No area of business garnered as many headlines in 2009 as the banks.
As the global financial situation has steadied after the great panic of 2008, there has been a speedy bounce back to health of most financial groups — with the notable exception of RBS. This has resulted in an intense focus on the return of the bonus culture.
It is the re-emergence of hefty bonuses which resulted in the unveiling of a “supertax” on bank bonuses in Alistair Darling’s Pre-Budget Report.
As importantly, it has placed momentum behind the global drive for a “Tobin tax” on financial transactions as a longer term way of combatting excess in markets and the financial sector.
The public anger over bank bonuses has been palpable.
If there is a bank that has seen no public aid I would suggest they stand up and tell us
It has not been helped by the cackhanded way in which the issue has been handled. Reports of guaranteed bonuses being paid at RBS, in which the state has an economic holding of 84 per cent, was like a red rag to a bull for much of the public.
Matters were not helped by the sight of Goldman Sachs accumulating a bonus pot of $16.7 billion and a claim by its chairman/chief executive Lloyd Blankfein that the bank was “doing G-d’s work”.
His comments and the defensive tone adopted by representative groups — such as the British Bankers’ Association — suggest that the bankers simply do not recognise the depth of resentment of their actions.
Blankfein, the product of a working class Jewish family living in subsidised housing in Brooklyn, is actually a great example of social mobility and meritocracy within Goldman Sachs. But he had the misfortune to find himself at the top of Goldmans when all the focus has been on bank bonuses.
It is only under the glare of fierce publicity and some terrible media coverage — most notably the faintly antisemitic article in Rolling Stone magazine which accused the bank of being a “giant vampire squid” — that Goldmans announced this month that the top 30 executives at the bank would get all their bonuses in shares.
They would only be able to cash them in after five years and would seek shareholder approval for the bonus settlement.
This belated public relations exercise is seen as full of holes because it only includes 30 members of the thousands of staff. The source of the visceral dislike of bankers is not hard to fathom.
Bonuses were themselves at the heart of the great panic. It was the search of ever higher earnings which drove banks to turn sub-prime mortgages into structured debt, load up their balance sheets with it and to sell it on to unsuspecting investors.
The banks also took advantage of easy-money policies to throw credit at all and sundry from the Dubai World — now staving off bankruptcy — to children, students and even pets, offered credit cards in mail-outs by high street names.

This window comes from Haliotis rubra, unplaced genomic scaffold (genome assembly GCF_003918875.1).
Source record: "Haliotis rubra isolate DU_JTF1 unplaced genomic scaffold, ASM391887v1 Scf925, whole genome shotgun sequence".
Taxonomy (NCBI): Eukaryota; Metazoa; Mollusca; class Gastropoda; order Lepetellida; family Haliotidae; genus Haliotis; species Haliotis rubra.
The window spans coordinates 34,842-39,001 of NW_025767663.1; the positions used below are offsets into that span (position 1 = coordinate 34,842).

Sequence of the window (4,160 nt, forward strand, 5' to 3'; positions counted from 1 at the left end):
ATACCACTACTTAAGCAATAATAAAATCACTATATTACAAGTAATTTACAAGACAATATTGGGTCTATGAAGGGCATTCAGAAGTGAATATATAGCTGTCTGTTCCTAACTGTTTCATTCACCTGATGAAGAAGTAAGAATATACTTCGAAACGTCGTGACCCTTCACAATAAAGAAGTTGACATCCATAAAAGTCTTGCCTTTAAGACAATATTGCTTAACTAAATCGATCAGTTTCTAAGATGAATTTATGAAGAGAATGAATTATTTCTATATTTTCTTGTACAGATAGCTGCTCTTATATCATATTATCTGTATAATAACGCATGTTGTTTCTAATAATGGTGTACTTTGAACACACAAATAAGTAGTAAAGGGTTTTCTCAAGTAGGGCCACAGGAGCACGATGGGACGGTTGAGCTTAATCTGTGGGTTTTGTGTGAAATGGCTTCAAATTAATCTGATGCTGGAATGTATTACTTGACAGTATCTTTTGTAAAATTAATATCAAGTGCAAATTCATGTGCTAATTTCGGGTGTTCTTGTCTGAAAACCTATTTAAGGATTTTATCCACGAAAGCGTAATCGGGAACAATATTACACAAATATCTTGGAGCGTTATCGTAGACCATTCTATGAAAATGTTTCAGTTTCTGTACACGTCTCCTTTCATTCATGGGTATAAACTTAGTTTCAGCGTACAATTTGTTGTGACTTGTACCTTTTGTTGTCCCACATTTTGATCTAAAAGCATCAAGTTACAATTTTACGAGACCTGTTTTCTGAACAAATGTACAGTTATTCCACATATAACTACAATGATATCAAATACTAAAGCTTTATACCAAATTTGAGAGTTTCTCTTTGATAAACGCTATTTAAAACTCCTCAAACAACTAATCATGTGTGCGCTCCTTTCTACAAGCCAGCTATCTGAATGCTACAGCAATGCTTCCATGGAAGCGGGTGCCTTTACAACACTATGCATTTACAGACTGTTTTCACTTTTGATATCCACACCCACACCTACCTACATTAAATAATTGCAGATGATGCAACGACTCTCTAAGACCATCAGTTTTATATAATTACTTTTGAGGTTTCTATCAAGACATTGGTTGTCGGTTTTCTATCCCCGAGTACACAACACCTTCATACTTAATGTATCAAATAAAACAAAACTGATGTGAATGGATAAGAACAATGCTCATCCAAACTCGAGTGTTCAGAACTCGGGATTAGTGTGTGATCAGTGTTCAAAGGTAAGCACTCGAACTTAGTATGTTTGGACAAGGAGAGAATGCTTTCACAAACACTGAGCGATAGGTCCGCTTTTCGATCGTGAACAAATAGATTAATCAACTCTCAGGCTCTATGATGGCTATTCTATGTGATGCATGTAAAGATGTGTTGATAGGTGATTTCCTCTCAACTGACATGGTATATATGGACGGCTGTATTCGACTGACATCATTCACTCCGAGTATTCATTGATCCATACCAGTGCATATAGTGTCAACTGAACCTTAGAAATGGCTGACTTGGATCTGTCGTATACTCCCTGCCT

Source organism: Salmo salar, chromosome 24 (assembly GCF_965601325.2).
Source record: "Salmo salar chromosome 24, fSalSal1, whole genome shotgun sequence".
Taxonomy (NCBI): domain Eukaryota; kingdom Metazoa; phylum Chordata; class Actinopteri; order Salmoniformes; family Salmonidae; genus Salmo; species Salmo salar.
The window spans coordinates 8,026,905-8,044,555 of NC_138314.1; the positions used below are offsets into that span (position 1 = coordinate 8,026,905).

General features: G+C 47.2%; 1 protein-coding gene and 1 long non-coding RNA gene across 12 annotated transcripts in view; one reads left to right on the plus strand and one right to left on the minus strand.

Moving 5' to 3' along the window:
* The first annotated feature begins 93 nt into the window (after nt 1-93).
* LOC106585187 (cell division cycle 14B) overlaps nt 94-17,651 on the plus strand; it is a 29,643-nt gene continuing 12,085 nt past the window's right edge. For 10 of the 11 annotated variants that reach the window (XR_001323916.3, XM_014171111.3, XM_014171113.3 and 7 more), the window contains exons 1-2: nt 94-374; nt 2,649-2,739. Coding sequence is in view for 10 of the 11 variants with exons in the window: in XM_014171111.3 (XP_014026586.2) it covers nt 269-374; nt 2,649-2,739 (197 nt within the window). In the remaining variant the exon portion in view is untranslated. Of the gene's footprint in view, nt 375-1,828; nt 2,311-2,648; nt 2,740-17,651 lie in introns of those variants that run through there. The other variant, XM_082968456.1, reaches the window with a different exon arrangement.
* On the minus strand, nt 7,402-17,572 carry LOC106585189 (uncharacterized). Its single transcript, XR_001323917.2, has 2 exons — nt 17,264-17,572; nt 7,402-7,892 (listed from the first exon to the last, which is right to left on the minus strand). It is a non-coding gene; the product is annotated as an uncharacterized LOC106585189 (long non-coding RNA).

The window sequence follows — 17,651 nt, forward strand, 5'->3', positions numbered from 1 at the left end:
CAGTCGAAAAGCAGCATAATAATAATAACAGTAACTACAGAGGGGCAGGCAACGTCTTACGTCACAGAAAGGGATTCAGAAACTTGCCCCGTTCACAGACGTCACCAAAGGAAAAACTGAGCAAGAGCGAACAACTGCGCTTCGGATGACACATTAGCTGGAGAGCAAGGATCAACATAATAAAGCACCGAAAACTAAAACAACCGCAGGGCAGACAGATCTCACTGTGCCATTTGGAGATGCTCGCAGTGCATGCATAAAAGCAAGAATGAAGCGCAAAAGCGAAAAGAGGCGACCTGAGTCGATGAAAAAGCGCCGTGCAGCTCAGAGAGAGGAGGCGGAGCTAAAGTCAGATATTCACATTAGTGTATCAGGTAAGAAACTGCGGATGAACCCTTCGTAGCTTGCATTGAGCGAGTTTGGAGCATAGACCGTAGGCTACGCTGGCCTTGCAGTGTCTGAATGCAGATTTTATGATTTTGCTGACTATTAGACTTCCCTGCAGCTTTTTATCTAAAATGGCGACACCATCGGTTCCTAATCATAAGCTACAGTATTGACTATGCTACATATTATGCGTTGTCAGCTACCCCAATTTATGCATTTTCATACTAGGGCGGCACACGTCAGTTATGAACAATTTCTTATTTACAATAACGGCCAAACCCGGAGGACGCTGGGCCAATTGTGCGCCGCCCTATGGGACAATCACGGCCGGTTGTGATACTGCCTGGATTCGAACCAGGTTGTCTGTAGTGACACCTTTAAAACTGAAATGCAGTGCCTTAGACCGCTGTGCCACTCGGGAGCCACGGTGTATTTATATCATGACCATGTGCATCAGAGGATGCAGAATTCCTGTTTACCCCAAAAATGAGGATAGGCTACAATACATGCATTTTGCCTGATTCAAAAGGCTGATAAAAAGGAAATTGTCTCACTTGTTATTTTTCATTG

It was these foolish practices which brought the industry to a halt a year ago and required the massive public bail-outs.
In Britain alone, some £1 trillion of public funds have been pumped into the banking system, threatening national prosperity for a generation. Even Goldmans took funds from the US government and investor Warren Buffett, and changed its status from broker dealer to bank holding company because Blankfein feared the worst.
Bankers now believe they deserve bonuses because they have so quickly returned to profits. The reality is that virtually no bank in this country or the US that has not benefited from taxpayer largesse in some form. If it has not been direct investment — as in the case of RBS or Lloyds Banking Group — it has been through special liquidity schemes, which have allowed them to replace sticky assets for cash, or through the Bank of England’s £200bn quantitative easing programme.
If there is a bank that has seen no public aid, I would suggest they stand up and tell us.
As a result, it is a combination of government subsidy and an imperfect wholesale market — where many banks, including Lehman and Bear Stearns, have vanished — which has made those left so profitable. They are able to achieve high margins and super normal profits and have began to take the same kind of risks — by speculating in commodities, for instance — as those that caused the crisis in the first place.
No one wants to see higher taxes on anyone. Yet if there was a group which deserves to pay the price, it is the bankers. They have contributed to the dole queues and the closure of businesses up and down the land. Even now, start-up companies seeking working capital find it all but impossible to obtain loans from the banking system. It is all of this which has made a “transactions tax” — on the wholesale dealings of banks — such a popular cause on Downing Street and in the chanceries of Europe. The money raised would be set aside as an insurance fund to be used in future crises, and there may even be some left over to assist with alleviating poverty. That must be a better cause than the bankers’ yachts.